Using a combination of hormone-binding assays, immunologic techniques, and mRNA hybridizations we have measured the estrogen receptor (ER) content and studied the hormonal regulation of ER mRNA in one estrogen responsive and one estrogen unresponsive breast cancer cell line, MCF-7 and T47D(CO) respectively. Estradiol binding could be detected in cytosol from MCF-7 cells but not in T47D(CO) cells. However, when measured by an enzyme-linked immunosorbent assay, T47D(CO) cells were found to contain approximately 15 fmol ER/mg cytosolic protein or 10% of the ER content in MCF-7 cells. Immunologically reactive ER in T47D(CO) cells was indistinguishable in size (≃68 KD) from the ER in MCF-7 cells, as shown by Western blotting using a monoclonal antihuman ER antibody. Quantification of ER mRNA in MCF-7 and T47D(CO) cells indicated that T47D(CO) cells contained approximately 50% of the ER mRNA levels found in MCF-7 cells. This basal level of ER mRNA in T47D(CO) cells was not decreased by estradiol treatment, as opposed to in MCF-7 cells where estradiol caused 40-60% decrease in the ER mRNA expression. Also, estradiol did not increase the progesterone receptor (PR) mRNA levels in T47D(CO) cells whereas in MCF-7 cells an approximately 5-fold increase of the PR mRNA levels occurred after estradiol treatment. However, incubation of the cells with the synthetic progestin R5020 decreased the ER mRNA levels to approximately the same degree in both cell lines. In conclusion, we have shown that estrogen down-regulates ER mRNA and up-regulates PR mRNA in MCF-7 cells. Neither of these estrogenic effects were seen in T47D(CO) cells. It appears that the steroid-resistance in T47D(CO) cells does not occur as a consequence of a complete absence of ER mRNA or protein. Since T47D(CO) cells do not bind estrogen one may speculate that estrogen resistance in these cells could be due to the production of a defective receptor protein.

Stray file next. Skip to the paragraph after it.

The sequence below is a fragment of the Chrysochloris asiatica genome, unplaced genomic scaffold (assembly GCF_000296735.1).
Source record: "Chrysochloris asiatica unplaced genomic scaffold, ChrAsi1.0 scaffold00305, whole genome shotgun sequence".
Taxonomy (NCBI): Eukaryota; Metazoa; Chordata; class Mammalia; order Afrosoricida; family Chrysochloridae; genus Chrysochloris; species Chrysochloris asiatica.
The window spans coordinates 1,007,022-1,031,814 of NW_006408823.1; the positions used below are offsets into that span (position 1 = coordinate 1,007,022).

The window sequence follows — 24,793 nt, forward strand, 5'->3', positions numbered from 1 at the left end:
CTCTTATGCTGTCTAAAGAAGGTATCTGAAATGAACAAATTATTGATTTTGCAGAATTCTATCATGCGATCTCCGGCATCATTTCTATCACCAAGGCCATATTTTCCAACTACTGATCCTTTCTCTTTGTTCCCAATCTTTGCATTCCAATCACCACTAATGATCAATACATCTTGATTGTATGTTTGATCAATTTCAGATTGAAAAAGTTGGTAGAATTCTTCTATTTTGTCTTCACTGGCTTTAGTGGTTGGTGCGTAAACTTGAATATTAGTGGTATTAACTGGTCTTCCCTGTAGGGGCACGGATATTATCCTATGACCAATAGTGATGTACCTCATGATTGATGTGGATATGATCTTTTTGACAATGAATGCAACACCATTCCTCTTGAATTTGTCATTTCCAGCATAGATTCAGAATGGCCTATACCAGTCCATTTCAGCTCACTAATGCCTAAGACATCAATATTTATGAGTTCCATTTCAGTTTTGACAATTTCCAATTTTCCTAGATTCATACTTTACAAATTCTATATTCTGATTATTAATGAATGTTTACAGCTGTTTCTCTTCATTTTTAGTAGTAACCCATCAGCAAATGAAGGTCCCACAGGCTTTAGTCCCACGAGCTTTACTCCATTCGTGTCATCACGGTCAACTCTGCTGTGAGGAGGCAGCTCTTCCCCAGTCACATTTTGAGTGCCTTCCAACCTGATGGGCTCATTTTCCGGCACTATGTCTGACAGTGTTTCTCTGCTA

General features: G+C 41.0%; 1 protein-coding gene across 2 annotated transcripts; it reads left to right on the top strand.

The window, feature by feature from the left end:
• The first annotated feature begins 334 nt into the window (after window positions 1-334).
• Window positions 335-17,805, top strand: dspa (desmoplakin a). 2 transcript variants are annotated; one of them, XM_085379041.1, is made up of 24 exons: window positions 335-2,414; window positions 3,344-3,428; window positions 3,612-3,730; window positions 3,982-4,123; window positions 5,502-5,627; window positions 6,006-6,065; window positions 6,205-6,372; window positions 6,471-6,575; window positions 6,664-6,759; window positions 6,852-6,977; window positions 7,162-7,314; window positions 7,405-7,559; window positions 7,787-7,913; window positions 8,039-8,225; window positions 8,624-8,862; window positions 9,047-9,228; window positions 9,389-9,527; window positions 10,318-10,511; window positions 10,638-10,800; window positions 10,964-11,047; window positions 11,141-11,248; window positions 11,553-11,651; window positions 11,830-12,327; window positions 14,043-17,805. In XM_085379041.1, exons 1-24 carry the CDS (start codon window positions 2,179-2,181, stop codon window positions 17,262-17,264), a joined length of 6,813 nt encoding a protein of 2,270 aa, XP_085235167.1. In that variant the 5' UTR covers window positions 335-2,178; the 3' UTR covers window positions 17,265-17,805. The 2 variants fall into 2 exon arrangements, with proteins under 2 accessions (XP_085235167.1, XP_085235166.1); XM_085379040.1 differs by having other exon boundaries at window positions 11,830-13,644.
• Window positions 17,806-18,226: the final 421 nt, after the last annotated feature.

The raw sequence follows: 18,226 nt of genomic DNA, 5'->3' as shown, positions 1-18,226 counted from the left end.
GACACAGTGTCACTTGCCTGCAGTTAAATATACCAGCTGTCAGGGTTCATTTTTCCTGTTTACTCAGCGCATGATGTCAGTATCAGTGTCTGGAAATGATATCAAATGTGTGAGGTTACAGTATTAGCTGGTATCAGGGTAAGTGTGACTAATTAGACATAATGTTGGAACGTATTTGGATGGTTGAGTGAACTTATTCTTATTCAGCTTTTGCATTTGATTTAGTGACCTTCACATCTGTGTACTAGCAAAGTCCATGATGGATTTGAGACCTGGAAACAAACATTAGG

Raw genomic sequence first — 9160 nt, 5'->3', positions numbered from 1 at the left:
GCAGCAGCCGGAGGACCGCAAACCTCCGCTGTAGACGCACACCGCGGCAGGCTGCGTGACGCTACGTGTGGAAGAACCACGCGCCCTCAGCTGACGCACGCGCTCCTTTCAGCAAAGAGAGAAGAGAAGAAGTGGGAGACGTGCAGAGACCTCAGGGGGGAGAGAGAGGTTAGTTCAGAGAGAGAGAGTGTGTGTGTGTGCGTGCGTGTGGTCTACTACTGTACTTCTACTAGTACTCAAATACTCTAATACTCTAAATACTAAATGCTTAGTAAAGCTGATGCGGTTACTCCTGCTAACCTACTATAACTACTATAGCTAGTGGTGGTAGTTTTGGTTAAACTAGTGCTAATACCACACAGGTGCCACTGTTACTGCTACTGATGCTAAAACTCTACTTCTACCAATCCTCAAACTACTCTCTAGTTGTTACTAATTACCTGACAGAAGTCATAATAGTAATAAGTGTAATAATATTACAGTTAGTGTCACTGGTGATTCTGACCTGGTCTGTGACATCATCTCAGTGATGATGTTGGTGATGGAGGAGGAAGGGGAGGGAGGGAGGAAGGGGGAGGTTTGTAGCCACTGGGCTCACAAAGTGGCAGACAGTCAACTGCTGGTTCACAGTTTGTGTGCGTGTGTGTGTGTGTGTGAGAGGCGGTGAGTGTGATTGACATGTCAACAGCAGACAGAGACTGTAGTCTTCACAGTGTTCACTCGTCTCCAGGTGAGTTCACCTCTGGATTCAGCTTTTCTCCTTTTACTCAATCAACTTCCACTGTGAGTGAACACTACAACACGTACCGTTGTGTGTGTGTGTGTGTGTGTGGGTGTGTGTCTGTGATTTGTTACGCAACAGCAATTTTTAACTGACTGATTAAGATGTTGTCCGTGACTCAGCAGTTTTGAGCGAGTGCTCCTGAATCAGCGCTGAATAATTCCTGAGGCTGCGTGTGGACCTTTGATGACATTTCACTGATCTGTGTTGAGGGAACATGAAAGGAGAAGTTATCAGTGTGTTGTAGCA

ASJC Scopus subject areas
- Molecular Biology